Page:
Looking Back reviews opinions published in The Spokesman-Review during this week in history.
Churchill visits U.S., Dec. 28, 1941
An S-R editorial weighed in on Winston Churchill’s address to the U.S. Congress.
“Winston Churchill’s speech in the Senate chamber Friday was a masterpiece of candor, logic and inspiring exhortation. The forthright, fundamental honesty of his words was a tonic for Americans. He spoke as a man of fearless resolution to men of equal courage and firmness; as a man with supreme confidence in his cause because he had implicit confidence in those whom he addressed.
It continued: “We needed very much to hear what Churchill told us and we are better prepared today to meet with fortitude the hard, long test of character and endurance before us because he scorned deceptive assurances and did not pretend there was any quick, easy or magic formula for victory.
“It took candor and courage of the highest order to tell us that we would be in a better position in the Pacific today if we had not given so much of our fighting weapons to aid Britain, and we liked him the better for that straightforward honesty.
“His speech was as refreshing and invigorating as a cool breeze in a parched land and because of it, we feel greater confidence in our association with a Britain which is fighting under such leadership.”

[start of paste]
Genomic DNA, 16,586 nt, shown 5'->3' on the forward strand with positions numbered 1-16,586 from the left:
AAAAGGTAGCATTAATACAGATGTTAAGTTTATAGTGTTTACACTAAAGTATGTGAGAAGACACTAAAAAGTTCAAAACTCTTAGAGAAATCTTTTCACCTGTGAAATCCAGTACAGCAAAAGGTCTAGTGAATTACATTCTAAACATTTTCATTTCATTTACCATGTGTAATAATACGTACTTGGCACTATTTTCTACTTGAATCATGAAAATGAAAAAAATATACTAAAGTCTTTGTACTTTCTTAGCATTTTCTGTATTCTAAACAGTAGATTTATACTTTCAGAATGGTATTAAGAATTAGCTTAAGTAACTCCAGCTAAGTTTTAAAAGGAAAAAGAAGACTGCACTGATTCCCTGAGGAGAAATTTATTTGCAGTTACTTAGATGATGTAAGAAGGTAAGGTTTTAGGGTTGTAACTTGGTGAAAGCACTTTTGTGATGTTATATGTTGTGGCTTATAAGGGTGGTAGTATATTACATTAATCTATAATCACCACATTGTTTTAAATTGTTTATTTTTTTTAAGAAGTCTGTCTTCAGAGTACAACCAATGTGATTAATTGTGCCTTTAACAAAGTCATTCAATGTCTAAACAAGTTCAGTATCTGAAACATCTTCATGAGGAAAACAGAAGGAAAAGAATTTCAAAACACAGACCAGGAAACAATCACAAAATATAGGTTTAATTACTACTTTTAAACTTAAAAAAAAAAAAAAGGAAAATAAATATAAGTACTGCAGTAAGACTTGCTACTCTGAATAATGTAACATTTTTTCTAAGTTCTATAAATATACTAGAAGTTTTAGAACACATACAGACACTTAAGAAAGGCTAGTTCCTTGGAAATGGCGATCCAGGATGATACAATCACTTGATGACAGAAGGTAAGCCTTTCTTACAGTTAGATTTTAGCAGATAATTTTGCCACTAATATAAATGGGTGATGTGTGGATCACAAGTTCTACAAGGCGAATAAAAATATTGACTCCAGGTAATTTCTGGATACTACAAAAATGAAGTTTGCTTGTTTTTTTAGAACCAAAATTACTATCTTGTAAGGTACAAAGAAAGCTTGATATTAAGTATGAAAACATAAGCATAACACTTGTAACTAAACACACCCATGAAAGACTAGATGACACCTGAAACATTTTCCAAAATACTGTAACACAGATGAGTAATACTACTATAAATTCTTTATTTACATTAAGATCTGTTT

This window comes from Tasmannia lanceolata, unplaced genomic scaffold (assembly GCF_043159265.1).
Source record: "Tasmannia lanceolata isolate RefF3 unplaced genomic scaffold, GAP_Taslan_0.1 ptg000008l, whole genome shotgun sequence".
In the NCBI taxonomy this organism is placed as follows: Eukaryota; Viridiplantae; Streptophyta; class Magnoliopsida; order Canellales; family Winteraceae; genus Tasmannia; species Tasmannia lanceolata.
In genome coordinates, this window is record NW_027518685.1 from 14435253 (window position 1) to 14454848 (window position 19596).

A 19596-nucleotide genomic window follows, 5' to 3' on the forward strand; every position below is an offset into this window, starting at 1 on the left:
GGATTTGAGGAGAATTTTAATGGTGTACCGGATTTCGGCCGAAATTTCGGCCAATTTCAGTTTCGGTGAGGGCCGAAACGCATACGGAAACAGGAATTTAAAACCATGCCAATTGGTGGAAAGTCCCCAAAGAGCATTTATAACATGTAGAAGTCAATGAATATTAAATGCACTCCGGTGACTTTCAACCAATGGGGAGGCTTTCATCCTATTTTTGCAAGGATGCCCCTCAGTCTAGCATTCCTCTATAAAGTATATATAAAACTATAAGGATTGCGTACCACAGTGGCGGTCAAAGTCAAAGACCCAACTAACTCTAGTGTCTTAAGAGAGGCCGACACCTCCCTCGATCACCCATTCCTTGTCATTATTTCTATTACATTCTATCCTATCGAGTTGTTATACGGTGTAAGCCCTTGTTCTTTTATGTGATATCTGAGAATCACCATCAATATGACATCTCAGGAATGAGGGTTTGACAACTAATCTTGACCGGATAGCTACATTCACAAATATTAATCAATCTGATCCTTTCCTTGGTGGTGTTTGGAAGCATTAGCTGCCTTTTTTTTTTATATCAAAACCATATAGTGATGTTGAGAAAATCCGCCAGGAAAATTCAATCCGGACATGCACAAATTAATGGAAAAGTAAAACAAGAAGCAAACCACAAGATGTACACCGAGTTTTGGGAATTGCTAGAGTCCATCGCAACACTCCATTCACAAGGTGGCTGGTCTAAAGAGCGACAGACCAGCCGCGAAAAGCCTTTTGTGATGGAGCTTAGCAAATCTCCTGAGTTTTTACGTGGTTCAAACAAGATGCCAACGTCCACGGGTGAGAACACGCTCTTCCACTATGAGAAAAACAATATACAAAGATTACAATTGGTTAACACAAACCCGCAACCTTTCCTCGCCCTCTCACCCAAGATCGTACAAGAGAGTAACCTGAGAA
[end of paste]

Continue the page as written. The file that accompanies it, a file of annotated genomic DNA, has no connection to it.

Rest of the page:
Social Security, Dec. 26, 1980
An S-R editorial weighed in on the half-measures the federal government continually took to keep Social Security afloat.
“As surely as Americans are growing older, the cost of Social Security is going up. The Social Security tax rate jumps again Jan. 1, from 6.13 to 6.65 percent. In addition, workers will be forced to pay Social Security taxes on their first $29,000 of income. This year’s cut-off point was $25,900.
“And, as if that weren’t enough bad news, the 1981 increase and others planned throughout the 1980s will not solve Social Security’s problems. The system is going broke and annual tax hikes are merely stopgap measures. The ratio of workers paying in compared to beneficiaries taking out is narrowing.
“Advisers to President Carter, President-elect Reagan and others in and out of government have suggested alternatives for keeping the system sound. None, however, is particularly attractive. All require sacrifice, which most of us are happy to accept, provided someone else does the sacrificing. The possibilities include: raising the retirement age, changing the benefit formula, changing the method used to calculate cost-of-living increases and expanding the program to include federal employees.”
It concluded: “As we see it, Social Security and our nation need two things. Very brave politicians and a change in attitude by the public. The type of politicians we need are in short supply now – the kind who are not afraid of tough decisions and who put the long-term public good ahead of their own political ambitions. Secondly, we need a less selfish and better informed public.”